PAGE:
GAFA tax becomes law, US launches investigation

France became the first major economy to impose a tax on internet heavyweights, as on 11 July the parliament definitively adopted the GAFA law, an acronym for Google, Apple, Facebook and Amazon. The 3% tax on the French revenue of large internet companies could yield €500m a year. The tax would target some 30 companies, mostly American but also Chinese, German, Spanish and British, as well as one French firm and several firms with French origins that have been bought by foreign companies.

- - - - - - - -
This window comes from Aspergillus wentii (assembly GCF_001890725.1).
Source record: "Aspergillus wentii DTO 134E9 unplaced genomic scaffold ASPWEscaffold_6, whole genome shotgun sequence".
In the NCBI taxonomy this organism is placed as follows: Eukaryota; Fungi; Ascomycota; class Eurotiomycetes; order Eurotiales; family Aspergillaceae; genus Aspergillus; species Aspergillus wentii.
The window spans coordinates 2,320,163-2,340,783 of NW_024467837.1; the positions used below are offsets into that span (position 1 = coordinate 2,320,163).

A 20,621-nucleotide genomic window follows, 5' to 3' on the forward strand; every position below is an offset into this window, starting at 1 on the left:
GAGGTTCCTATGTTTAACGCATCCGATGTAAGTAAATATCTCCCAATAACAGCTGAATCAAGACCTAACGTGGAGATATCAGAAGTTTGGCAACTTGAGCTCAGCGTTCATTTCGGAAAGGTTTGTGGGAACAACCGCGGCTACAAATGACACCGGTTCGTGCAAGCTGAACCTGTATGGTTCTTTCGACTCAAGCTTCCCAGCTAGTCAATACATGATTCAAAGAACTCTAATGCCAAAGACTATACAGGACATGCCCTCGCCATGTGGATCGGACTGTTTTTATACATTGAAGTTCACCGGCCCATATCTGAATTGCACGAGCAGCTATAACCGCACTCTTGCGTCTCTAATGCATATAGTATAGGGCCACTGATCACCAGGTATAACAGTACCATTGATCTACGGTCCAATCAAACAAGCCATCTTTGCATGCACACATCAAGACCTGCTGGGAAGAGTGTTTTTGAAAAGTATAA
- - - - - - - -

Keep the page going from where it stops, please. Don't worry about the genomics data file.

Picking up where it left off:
US President Donald Trump on Wednesday ordered an investigation into France's tax on technology companies, that could lead to the US imposing tariffs as part of a new trade tiff with the EU. “The US is very concerned that the digital services tax … unfairly targets American companies,” US Trade Representative Robert Lighthizer said in a statement announcing Trump's order. It gives Lighthizer up to a year to investigate if France's digital-tax plan would hurt US companies. France criticised the US move, saying it could trigger punitive tariffs and adding that “threats” were not the way to resolve disputes. “Between allies, I believe we can and must resolve our differences in another way than through threats,” Economy Minister Bruno Le Maire (pictured) told the French Senate ahead of the vote on the tax.

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